Coaching the person

I recently attended a National Talent Identification Tournament for early teenage footballers. It is the 5th time I have been in a variety of roles though I have never been the Head Coach. This blog is about how my reflections on what I have learned from being at these tournaments.

When I first attended my focus was about the technical level of the players. I suppose I was being quite self-centred because I was anxious to see if some of the players I had coached in the 9-12 age groups had the necessary technical ability to play at a National level.

The more tournaments I went to the more I shifted my focus away from the players technical level. Don’t get me wrong I still believe the technical level of the players is very important but I found that the majority of the players at this level were technically proficient. Plus, I thought if they have the right attitude they can tweak or further improve their technical level anyway.

I’m not sure when but I did begin to look more at how players performed inside the team. Did they play spontaneously or did they do a job for the team. Was it clear what they were trying to do and did they do it consistently. I realised that this was not a good way to look at the players as some Coaches play with lots of structure and others give the players lots of freedom. Therefore, I had no idea if the player was doing what was asked of them in the team.

Plus, I thought if the player has the right attitude and a good coaching environment they can improve their ability to follow team structure or play with more freedom at a later date anyway.

This time without consciously meaning too I have now realised since I got back that I was looking more at what is the right attitude. With the group I was with I was noticing more who was self-motivated, who was willing to be motivated by the group, who would play when tired or who made every effort to follow the Coach’s instructions. Plus, a multitude of other things away from the pitch such as focus at team meetings, punctuality, game preparation, how they recovered, desire to be ready to compete etc.

Now finally I am getting to the point of my blog. The players physically were in good shape. Many in the group I was with had private professional help to maximise their physical potential from Physios to Strength and Conditioning Coaches back at home. All the players seemed to be from decent clubs and coaching environments so I presume their technical and tactical level will continue to improve. However the players as you would expect hadn’t developed a totally ‘right attitude’ either and this is where I am unsure about what help they will receive to develop this.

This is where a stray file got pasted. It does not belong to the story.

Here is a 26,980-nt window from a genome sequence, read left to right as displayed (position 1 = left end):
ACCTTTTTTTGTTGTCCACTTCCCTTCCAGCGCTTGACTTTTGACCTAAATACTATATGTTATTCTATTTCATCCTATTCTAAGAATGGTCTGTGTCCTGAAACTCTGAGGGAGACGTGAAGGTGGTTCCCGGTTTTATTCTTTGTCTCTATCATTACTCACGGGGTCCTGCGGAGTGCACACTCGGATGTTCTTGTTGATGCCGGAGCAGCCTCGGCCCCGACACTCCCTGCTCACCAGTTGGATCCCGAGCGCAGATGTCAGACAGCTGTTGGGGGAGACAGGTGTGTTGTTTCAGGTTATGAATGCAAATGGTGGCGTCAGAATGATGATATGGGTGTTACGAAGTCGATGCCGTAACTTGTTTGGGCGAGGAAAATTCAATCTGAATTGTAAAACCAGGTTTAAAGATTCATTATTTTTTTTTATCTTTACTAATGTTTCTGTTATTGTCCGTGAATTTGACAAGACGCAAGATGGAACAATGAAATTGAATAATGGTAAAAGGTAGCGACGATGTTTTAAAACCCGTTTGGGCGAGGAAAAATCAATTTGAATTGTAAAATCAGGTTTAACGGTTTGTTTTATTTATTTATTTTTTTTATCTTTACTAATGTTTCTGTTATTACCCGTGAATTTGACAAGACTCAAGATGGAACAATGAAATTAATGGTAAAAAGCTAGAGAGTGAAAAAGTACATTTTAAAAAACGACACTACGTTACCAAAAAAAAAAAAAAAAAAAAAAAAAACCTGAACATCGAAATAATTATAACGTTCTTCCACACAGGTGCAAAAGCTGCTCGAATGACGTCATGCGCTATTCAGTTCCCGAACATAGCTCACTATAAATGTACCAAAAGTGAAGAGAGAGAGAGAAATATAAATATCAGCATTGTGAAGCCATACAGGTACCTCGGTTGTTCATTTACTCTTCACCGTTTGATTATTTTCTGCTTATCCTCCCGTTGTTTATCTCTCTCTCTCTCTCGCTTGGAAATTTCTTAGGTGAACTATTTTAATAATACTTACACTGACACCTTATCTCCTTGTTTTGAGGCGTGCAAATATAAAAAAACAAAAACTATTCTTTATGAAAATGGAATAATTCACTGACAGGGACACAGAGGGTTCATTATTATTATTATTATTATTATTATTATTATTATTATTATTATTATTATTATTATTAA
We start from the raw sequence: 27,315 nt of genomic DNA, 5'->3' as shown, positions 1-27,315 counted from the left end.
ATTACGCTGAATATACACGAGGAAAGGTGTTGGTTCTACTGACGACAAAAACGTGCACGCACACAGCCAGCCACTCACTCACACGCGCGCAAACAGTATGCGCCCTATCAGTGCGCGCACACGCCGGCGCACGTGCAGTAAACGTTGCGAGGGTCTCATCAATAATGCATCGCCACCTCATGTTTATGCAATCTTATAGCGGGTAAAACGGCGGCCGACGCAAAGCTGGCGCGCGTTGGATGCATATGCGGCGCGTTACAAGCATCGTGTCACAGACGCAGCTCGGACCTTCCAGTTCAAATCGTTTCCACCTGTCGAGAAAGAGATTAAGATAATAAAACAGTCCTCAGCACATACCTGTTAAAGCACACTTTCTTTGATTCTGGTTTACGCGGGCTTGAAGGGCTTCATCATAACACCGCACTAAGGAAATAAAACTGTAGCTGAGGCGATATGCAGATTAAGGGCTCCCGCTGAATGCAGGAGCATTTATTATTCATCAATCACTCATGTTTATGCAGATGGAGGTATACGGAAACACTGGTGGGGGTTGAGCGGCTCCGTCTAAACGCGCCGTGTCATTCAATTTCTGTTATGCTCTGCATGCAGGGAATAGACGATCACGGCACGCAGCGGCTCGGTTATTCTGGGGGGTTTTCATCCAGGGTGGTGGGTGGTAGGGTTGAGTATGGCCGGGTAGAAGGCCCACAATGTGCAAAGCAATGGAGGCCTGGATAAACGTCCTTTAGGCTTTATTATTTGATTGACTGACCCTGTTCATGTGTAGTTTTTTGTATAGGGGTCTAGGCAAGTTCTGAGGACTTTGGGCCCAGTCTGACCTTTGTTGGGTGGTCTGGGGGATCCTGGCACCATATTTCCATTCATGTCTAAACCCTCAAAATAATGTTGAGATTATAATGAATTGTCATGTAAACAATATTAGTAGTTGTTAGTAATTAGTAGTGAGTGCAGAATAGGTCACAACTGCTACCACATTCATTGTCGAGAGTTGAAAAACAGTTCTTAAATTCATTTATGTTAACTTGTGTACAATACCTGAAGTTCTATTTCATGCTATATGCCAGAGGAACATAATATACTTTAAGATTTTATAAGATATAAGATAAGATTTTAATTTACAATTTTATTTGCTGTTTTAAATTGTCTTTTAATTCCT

I know the way I have written this blog we can substitute the word ‘attitude’ for character, personality, mentality or a host of other words and I don’t want to get into a discussion about the definitions of each word. Please just accept attitude as their approach to how they conducted themselves as a potential elite footballer.

The more I coach the more I consider the importance of the player’s attitude and the fact that we can shape a player’s attitude as much as we can shape their 1st Touch. My problem is I’m not exactly sure how I can shape it or if what I am doing is right. I read everything I can on Sports Psychology but I suppose it is because I have never seen a Sports Psychologist in action or worked alongside one that I feel a bit like I did when I first started coaching. Basically, I am just trying things but now it is much harder to see if they work.

What I want to affect as I have seen it in all five of these tournaments is the player who is content to be injured or a substitute as it means they don’t have to compete, the player who struggles simply as it is not what they expected, the player who thinks they have made it because they have done well, the player who allows just about everything or everyone to distract them.

Just my thoughts but I would be interested to hear how many other Coaches feel the player’s attitude is important but not sure if they can or how they can develop it in the right direction.

Look forward to hearing from you

Please leave a comment or email me

Follow me on Twitter @SeanDArcy66

Till next time


2 thoughts on “Coaching the person

  1. Pingback: The PE Playbook – October 2017 Edition – drowningintheshallow

  2. Really interesting read, I think this can apply at the younger age groups too. The desire to self motivate is massive in sport and I constantly have running conversations with parents who don’t believe I am vocal enough with their son is amazing. Whilst I am not a silent coach, whenever a parent see’s their child is struggling I here the same things ” you need to tell him!” or “keep at him!”
    I agree, attitude is hugely important and doubt it is considered as a priority when academy scouts are looking to select the next superstar 8 year old, but that is another debate. Enjoy your blogs, keep up the good work


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